Placebo Response in Neuropathic Pain Trials!
Both placebo and nocebo effects can greatly affect the interpretation of outcomes in randomized controlled trials of chronic neuropathic pain treatments. When trials are being designed and interpreted, these effects need to be considered so that safety and efficacy can be better determined. Clinicians who are trying to determine causality vs association between an event and a medication when treating chronic neuropathic pain need to know if outcomes are related to a placebo or nocebo effect. For future trials, the best choice of endpoints when studying chronic neuropathic pain may be determined by this study's findings.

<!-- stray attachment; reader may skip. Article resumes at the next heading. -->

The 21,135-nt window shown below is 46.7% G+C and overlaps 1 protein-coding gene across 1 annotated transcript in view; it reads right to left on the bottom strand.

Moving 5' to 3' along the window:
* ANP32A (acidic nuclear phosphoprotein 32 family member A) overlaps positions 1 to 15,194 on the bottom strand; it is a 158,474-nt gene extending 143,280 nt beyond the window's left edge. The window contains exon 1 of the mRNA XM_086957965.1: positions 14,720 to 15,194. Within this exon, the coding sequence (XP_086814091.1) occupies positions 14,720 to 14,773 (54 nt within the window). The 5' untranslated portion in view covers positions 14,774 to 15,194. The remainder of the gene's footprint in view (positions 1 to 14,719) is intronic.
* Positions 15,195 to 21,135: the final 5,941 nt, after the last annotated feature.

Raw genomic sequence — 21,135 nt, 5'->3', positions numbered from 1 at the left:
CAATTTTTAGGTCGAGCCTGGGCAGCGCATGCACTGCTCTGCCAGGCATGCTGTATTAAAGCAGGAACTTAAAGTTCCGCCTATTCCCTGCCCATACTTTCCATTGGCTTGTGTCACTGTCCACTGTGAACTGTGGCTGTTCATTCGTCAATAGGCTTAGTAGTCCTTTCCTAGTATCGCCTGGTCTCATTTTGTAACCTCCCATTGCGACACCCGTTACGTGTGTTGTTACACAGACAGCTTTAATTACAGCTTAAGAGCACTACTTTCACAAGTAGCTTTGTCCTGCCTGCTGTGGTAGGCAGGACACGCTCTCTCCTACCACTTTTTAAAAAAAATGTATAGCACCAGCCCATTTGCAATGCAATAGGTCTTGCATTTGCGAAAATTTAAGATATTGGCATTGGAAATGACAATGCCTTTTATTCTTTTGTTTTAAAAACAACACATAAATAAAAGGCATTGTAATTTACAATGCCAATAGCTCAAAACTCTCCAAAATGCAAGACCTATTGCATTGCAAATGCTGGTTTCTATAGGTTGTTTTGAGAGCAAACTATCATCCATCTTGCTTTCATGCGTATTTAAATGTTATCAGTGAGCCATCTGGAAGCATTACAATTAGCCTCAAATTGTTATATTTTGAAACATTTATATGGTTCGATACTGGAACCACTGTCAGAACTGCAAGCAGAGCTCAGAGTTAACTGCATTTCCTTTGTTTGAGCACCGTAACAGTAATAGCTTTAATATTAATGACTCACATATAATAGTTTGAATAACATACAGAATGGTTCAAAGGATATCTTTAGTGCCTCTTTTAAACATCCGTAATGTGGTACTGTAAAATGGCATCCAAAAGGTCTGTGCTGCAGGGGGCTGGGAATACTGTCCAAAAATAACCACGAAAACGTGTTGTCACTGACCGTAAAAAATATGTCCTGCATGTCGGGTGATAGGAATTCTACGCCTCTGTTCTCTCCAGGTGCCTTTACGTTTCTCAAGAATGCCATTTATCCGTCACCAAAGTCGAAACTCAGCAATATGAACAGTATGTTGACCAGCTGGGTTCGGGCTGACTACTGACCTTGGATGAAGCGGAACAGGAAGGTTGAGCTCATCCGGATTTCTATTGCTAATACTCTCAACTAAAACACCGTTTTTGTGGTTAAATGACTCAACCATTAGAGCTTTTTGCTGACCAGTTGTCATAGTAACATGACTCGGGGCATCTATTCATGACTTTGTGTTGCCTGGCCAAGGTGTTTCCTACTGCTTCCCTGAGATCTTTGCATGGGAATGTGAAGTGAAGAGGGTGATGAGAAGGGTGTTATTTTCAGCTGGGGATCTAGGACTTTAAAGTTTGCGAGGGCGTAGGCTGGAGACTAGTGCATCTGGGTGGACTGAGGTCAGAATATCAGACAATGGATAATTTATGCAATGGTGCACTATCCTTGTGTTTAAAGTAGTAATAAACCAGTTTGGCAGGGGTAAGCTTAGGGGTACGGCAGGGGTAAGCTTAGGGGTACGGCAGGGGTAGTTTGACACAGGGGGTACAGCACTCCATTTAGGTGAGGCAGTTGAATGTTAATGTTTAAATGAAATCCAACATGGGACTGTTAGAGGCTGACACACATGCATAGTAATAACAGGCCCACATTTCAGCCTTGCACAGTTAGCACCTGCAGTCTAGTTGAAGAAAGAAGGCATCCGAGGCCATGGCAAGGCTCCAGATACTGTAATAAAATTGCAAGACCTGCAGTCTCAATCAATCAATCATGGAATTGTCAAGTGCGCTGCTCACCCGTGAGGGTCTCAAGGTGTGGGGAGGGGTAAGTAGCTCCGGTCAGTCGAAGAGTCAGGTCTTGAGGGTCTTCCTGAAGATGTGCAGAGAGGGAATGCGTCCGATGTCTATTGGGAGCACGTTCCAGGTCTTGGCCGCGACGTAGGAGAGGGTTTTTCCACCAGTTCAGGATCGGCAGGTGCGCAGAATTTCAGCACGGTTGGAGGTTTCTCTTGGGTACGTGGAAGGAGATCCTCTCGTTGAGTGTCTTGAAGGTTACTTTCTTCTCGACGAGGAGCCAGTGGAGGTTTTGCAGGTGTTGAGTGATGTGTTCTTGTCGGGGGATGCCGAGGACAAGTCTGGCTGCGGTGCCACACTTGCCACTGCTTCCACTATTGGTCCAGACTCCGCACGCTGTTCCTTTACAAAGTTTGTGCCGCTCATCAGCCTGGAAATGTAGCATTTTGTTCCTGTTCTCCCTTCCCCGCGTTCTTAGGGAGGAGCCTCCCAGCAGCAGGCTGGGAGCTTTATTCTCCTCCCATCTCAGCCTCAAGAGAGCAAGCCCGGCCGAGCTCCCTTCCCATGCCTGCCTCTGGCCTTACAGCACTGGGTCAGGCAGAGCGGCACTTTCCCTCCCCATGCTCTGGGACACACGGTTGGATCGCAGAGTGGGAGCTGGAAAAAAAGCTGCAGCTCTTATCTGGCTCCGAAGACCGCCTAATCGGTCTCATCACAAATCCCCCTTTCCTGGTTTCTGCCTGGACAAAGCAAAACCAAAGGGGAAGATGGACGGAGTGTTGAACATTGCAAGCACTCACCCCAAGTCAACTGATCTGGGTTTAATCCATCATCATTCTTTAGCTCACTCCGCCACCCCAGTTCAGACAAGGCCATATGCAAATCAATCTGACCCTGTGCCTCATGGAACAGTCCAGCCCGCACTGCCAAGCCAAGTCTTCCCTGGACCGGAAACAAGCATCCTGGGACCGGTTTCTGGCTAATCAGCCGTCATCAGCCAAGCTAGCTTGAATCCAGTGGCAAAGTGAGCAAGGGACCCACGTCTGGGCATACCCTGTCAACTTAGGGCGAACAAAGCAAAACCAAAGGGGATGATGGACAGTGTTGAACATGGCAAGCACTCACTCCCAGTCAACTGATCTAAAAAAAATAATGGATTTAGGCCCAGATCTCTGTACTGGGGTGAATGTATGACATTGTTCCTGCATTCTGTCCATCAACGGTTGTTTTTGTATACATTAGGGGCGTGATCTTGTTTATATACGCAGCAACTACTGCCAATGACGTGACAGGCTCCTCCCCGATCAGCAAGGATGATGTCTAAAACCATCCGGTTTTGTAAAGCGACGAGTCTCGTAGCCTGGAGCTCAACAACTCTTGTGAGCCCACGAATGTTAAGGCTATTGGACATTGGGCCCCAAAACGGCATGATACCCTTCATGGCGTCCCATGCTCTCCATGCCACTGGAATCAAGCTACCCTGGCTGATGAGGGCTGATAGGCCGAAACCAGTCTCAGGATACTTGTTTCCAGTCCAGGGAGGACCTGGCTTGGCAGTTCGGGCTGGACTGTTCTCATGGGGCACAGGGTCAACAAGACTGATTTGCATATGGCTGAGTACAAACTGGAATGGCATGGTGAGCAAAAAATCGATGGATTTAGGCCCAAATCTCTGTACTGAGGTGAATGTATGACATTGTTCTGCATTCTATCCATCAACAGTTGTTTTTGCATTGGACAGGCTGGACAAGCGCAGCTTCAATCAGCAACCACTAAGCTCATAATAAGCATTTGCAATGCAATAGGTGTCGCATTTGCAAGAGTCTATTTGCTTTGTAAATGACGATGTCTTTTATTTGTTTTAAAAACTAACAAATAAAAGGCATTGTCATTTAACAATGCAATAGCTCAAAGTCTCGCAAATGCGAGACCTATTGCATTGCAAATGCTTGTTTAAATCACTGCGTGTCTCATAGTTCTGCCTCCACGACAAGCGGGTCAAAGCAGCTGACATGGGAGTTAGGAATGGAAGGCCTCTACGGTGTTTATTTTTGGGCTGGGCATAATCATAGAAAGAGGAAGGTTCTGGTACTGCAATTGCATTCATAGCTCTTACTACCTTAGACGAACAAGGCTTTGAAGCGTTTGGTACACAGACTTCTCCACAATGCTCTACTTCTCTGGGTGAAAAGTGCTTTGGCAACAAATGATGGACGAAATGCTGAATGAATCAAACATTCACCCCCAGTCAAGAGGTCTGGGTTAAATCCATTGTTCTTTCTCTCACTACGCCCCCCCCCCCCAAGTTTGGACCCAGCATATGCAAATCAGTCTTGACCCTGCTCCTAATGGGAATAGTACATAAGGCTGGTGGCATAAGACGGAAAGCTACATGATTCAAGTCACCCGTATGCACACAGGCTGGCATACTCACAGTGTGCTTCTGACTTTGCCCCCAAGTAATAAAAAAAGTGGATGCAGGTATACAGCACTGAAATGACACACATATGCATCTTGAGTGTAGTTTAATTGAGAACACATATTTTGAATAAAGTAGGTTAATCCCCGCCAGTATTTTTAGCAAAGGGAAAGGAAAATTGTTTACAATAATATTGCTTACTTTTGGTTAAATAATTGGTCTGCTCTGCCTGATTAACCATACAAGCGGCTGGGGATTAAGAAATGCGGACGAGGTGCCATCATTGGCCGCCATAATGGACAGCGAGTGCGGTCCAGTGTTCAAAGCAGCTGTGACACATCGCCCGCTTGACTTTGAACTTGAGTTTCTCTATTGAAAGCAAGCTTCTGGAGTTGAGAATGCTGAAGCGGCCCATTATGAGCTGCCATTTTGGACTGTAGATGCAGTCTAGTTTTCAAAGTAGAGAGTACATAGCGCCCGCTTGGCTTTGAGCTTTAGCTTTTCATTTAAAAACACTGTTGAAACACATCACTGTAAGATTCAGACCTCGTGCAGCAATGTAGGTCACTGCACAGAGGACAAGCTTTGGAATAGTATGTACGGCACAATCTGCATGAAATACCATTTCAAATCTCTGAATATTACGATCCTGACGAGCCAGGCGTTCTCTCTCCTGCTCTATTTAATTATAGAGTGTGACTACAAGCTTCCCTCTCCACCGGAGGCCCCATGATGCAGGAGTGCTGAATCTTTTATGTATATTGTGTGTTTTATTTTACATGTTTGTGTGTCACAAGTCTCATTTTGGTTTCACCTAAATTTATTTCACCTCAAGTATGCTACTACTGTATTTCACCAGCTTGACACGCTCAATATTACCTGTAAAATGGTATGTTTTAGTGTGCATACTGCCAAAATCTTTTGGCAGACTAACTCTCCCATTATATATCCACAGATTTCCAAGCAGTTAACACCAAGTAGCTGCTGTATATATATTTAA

@dilnaj This was a systematic review and meta-analysis of randomized controlled trials in which drugs (topical capsaicin, tricyclic antidepressants, serotonin-norepinephrine reuptake inhibitors, calcium channel alpha-2-delta ligands) used to treat chronic peripheral neuropathic pain were compared with placebo. The trials studied individuals 18 years of age or older with chronic peripheral neuropathic pain in the following categories: chemotherapy-induced peripheral neuropathy, HIV neuropathy, painful diabetic peripheral neuropathy, postherpetic neuralgia, mixed disease, and postsurgical neuropathy. The primary endpoints were placebo response (proportion of patients with reported pain intensity reduction ≥30% in the placebo arm) and nocebo response (proportion of patients with adverse events).